Extreme weather and conflict may drive forced displacement. However, their individual contribution to displacement is not fully understood due to challenges around isolating individual channels of causality. Here, we use novel disaggregated data on internal displacement in all of Somalia’s subregions from 2016 to 2018 broken down by reported reason of displacement and combine it with weather and conflict data. This allows us to isolate the effects of extreme weather and conflict on forced displacement, as well as the effects of displacement on conflict itself. We find large non-linear effects of weather on displacement where an increase in temperature anomalies from 1 °C to 2 °C (to approx. 1.5 standard deviations, SD) leads to a tenfold increase in displaced people, and a reduction in precipitation from 50 mm to 0 mm (approx. 1.5SD) leads to around a fourfold increase in displacement. We find significant effects of conflict events on displacement (which are masked when the data is aggregated) with a 1.5 standard deviation increase in conflict events increasing displacement 50-fold. We further show that displacement itself has little detectable effect on the occurrence of conflict events.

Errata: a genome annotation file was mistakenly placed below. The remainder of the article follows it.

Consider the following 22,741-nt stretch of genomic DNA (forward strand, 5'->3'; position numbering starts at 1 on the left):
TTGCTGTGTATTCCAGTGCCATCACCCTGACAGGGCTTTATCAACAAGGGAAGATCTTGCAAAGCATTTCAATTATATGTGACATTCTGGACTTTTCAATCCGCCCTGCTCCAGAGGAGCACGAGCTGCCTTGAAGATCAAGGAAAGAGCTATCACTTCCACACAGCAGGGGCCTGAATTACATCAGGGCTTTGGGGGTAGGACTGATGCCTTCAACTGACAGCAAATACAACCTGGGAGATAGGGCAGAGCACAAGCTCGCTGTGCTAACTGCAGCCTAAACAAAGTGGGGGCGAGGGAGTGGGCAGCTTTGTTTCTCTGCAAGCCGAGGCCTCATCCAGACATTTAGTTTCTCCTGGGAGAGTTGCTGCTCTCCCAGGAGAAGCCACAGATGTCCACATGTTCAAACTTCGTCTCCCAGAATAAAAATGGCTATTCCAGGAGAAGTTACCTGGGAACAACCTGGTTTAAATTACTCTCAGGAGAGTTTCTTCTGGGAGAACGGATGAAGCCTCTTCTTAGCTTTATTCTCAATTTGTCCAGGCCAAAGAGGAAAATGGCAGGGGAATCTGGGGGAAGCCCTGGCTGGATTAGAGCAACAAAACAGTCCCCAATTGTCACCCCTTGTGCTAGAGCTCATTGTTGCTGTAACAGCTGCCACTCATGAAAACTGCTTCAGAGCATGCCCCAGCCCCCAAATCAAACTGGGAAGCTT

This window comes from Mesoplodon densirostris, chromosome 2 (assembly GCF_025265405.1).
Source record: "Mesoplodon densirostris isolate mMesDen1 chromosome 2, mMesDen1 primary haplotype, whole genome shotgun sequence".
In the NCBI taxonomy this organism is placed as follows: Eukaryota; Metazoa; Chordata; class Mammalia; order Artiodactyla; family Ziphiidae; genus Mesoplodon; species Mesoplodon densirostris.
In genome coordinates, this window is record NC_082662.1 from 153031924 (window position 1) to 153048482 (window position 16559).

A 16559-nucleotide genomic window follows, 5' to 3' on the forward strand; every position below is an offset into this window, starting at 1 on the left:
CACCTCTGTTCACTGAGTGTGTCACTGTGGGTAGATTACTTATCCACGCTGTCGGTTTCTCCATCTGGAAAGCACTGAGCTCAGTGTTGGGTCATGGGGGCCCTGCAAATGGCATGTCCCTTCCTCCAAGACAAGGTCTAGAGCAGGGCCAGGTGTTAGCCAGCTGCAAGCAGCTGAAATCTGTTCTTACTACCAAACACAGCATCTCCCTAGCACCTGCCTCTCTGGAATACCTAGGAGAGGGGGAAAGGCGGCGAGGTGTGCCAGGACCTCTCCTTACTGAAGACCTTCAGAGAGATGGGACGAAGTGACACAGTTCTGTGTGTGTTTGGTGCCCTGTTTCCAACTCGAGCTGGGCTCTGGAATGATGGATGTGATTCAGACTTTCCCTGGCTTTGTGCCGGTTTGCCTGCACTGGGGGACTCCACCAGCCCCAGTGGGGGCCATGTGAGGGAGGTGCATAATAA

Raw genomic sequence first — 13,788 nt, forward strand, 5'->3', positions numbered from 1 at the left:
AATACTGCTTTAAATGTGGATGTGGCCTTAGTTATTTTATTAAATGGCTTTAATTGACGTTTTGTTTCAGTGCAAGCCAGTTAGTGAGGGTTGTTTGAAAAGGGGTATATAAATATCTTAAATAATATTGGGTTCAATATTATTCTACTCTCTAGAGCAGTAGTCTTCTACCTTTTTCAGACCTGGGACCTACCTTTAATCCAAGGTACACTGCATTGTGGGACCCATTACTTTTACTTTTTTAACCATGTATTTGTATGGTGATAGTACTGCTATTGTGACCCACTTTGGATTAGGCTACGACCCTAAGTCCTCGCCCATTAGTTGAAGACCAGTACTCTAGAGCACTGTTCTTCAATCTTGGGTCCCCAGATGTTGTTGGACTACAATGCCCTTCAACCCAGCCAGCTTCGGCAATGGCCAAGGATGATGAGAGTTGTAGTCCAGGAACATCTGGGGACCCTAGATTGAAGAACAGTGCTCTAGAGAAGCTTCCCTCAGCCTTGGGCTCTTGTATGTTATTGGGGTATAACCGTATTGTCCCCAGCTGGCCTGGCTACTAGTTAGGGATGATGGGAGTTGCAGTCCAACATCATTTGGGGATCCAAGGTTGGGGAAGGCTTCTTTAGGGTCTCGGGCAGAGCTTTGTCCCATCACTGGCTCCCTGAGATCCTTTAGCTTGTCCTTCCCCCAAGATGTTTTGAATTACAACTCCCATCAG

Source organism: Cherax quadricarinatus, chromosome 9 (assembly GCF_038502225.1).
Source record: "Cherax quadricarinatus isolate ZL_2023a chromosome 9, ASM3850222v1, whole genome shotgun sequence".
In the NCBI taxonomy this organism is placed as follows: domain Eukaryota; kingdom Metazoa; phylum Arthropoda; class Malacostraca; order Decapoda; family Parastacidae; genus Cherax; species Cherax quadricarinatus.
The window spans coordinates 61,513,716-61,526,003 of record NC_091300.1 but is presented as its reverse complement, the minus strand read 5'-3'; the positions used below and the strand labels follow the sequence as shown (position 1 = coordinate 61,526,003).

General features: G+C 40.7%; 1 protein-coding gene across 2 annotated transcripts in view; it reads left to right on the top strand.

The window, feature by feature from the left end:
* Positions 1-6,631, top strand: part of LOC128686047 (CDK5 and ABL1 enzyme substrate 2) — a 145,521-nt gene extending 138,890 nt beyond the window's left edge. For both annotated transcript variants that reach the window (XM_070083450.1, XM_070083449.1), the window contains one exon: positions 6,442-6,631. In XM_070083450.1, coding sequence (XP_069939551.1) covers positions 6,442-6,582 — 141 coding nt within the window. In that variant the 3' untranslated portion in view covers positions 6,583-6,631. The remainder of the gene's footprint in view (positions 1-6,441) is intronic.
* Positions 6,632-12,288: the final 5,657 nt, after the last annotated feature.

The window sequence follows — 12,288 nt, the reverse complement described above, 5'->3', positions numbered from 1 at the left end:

Thalheimer, L., Schwarz, M.P. and Pretis, F. (2023) 'Large weather and conflict effects on internal discplacement in Somalia with little evidence of feedback onto conflict', Global Environmental Change, 79.
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